hop harvest season

Day 9: This was one of the more interesting days of harvest this season. Our first crop of Riwaka. As these were babies and a notoriously hard variety to grow, the yield was not extraordinary. Some of the plants were quite small and required extra work to harvest. Our Riwaka are small and delicate, so to save these from being pulled and potentially lifted out of the ground by our vine puller, we cut these by hand. The vine puller could then collect the hanging bine and leave the plant in the ground unaffected. Although hard work, this was only a small block and by lunchtime we had finished.

We continued to our Nectaron babies in the afternoon. This is early in the season for Nectaron to be harvested, but first year hops, or ‘babies’, mature much sooner. The Nectaron babies were by far one of our best first year crops. The aroma of this hop during harvest, for me, is by far the strongest. The tropical smell lingers in the air while we harvest.

Day 10: We finished Nectaron and managed to squeeze in a little bit of Dr Rudi to finish off the day. Our Wai-iti was up next but testing had shown we needed a little longer for the hops to ripen so we took advantage of a rest day.

Days 11-12: We picked our remaining Dr Rudi in the morning before moving onto Wai-iti. Known to be quite a small hop, we were surprised by the large cones coming into the shed. I had not seen Wai-iti this size in any of my previous harvests and this led to a great crop over the next two days.

Day 13: We welcomed George Tunstall from NZ Hops Ltd and the legendary Dr Ron Beatson to the farm. Dr Ron was here to lend a hand as we picked around a tonne of fresh Nectaron to be quickly freighted around the country to awaiting breweries. Dr Ron agreed the aromas were amazing and the hops picked were a great showing of this wonderful hop. After a thorough clean of our shed we moved onto our organic Nelson Sauvin.

Day 14: We continued our Nelson Sauvin organic block. What was looking like a small crop through the season had matured into a surprisingly high yield. Through spring a lot of the bines struggled to get going but made a great comeback by harvest. We were already seeing a trend that our later varieties were yielding a lot better than our earlier varieties.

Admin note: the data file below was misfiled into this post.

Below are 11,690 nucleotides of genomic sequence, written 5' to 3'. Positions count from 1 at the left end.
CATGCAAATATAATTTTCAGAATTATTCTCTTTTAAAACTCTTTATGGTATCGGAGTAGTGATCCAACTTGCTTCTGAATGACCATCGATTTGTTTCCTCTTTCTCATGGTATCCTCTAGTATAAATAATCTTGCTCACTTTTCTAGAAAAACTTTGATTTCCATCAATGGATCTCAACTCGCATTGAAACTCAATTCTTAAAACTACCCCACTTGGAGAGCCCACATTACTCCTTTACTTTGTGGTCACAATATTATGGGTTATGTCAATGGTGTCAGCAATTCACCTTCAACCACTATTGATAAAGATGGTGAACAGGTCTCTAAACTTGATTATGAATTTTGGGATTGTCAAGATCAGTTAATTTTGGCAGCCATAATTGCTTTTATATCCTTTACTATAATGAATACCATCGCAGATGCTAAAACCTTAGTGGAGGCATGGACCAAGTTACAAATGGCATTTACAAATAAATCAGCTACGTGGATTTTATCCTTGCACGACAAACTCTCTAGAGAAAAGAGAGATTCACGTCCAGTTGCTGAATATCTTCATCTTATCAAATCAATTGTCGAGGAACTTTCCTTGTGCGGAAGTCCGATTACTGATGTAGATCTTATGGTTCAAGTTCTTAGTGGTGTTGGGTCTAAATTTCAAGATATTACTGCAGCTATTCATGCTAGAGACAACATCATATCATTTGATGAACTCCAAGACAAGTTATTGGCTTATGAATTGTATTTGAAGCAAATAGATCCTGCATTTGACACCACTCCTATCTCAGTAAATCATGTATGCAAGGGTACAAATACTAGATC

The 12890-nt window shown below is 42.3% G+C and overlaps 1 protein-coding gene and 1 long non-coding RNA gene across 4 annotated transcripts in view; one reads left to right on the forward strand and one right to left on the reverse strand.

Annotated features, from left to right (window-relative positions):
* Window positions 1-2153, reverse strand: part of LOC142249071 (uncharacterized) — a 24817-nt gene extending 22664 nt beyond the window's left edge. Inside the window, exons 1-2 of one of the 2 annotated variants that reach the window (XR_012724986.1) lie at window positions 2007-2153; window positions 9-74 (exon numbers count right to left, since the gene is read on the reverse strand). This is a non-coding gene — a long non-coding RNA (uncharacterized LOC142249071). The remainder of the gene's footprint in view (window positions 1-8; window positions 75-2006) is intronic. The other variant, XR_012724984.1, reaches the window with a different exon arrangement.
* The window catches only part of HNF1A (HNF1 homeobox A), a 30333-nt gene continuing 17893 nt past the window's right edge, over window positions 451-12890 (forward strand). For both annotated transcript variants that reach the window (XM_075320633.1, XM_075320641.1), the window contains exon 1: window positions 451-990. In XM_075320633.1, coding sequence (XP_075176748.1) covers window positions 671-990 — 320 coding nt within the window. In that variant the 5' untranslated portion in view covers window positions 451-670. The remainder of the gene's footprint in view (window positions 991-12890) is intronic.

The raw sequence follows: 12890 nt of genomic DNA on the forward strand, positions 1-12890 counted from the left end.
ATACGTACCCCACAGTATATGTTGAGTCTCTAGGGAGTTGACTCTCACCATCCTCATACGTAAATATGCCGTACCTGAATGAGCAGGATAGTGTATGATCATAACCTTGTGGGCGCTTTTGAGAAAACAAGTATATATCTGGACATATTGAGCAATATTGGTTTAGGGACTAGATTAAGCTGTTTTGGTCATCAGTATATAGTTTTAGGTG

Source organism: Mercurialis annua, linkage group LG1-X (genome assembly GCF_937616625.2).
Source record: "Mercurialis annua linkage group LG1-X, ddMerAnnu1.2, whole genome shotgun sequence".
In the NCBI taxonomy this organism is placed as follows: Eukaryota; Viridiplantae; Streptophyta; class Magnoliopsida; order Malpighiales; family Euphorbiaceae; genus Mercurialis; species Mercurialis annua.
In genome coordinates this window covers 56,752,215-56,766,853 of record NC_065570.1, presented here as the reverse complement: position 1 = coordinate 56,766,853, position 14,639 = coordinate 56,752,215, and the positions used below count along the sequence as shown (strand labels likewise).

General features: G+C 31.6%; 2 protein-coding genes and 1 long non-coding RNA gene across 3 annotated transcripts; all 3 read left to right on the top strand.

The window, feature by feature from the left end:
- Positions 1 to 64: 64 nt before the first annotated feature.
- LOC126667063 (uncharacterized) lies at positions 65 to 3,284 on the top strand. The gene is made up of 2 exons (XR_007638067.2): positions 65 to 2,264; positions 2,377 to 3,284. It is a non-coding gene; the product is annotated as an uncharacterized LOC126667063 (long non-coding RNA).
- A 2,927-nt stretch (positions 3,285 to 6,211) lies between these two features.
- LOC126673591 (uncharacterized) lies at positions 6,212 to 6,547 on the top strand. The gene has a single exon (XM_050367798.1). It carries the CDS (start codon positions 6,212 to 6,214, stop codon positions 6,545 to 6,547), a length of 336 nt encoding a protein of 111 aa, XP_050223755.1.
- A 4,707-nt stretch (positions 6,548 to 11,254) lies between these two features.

Days 15-17: Our first harvest of the newest variety to NZ Hops and one that is quickly picking up traction around the world, Superdelic. One of the prettiest hops I have ever seen. Such great greens on the cone. A thick fog in the morning made the farm picturesque and made the Superdelic hop stand out even more. We only had one hectare this season so we finished harvesting by lunch and moved onto our Nelson Sauvin for two  days.

Days 18-20:  We returned to Nectaron and to a bumper crop. Big plants and big ripe hops. It was the perfect variety to be harvesting as we hosted two busloads of visitors here for the annual NZ Hops Harfest festival. Brewers, growers and writers from New Zealand and around the world paid us a visit to get a taste of a New Zealand harvest.

During some downtime I managed to get away to Eddyline to taste an early fresh hop release and have a catch up with Peter Kiley, Brewmaster at Monday Night Brewing in Atlanta, USA, who was experiencing the New Zealand hop harvest for the first time. We discussed all things beer, brewing and hop farming. Peter told me how he has loved his time in the country and was really enjoying our sought-after hops. He was especially fond of Nelson Sauvin and couldn’t wait to brew with the 2023 harvest.

Days 21-24: A non-stop blur of Nelson Sauvin continued as we started to see the end of harvest coming into view. The first snow on Mt Arthur meant cold mornings and beautiful views.

Days 25-27: With three days to go we had made it to our final two varieties, Rakau and Green Bullet. The end was in sight. Tiredness was beginning to kick in and the last few days were slightly shorter than normal due to our first rain disruption and then a -2C start to our final day. But by early afternoon on day 27 we were done, and after a clean down of the whole shed it was time for a cold beer. A well-deserved reward.

After bailing was complete a few days later our final total came to 105 tonnes. Average yields on early varieties made way to great results through our highly sought-after varieties like Wai-iti, Superdelic, Nectaron and Nelson Sauvin.  Our results coming through from NZ Hops also made for great viewing. The quality in colour and aroma were high, and our hops were already being selected by breweries from the USA. Great news to finish a great harvest.

Next on the agenda, a good rest and more fresh hop beer.